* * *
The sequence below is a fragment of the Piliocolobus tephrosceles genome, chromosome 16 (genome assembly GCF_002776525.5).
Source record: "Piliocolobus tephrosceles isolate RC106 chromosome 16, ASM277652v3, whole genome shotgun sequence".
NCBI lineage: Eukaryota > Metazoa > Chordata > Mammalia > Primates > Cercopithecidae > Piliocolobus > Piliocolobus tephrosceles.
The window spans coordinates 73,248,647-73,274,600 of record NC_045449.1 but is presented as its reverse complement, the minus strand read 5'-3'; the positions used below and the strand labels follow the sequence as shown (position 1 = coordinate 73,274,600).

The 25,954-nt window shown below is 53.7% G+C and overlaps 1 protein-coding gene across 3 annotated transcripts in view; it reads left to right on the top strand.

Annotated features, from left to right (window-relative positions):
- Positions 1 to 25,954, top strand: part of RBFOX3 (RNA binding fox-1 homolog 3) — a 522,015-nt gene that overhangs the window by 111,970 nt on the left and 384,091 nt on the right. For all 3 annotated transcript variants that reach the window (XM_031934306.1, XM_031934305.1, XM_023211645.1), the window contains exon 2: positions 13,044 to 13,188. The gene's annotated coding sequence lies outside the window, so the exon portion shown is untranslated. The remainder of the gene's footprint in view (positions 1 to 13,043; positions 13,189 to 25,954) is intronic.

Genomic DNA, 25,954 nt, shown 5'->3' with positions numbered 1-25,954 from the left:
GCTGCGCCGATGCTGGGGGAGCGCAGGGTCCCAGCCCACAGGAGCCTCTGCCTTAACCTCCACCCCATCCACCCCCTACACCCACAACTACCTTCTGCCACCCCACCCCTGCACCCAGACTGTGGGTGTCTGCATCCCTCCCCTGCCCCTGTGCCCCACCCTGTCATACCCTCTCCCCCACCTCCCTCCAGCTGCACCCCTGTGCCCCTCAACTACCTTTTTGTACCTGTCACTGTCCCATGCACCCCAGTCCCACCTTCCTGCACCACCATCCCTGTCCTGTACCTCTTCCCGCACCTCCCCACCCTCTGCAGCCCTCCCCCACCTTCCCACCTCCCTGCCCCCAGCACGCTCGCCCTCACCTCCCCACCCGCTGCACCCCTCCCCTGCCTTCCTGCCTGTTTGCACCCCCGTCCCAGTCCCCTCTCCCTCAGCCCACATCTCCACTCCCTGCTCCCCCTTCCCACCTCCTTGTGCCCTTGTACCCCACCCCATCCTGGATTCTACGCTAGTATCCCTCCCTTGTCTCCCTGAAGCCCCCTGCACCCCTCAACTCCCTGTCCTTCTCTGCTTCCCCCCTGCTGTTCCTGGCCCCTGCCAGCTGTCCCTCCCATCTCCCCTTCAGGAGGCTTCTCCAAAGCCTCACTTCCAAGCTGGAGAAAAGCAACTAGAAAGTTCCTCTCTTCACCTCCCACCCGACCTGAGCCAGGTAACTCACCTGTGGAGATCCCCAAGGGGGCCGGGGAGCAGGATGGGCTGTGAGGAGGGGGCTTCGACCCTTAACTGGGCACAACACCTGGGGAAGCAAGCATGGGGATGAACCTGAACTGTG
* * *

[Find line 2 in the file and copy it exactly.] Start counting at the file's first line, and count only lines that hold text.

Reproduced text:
Source record: "Piliocolobus tephrosceles isolate RC106 chromosome 16, ASM277652v3, whole genome shotgun sequence".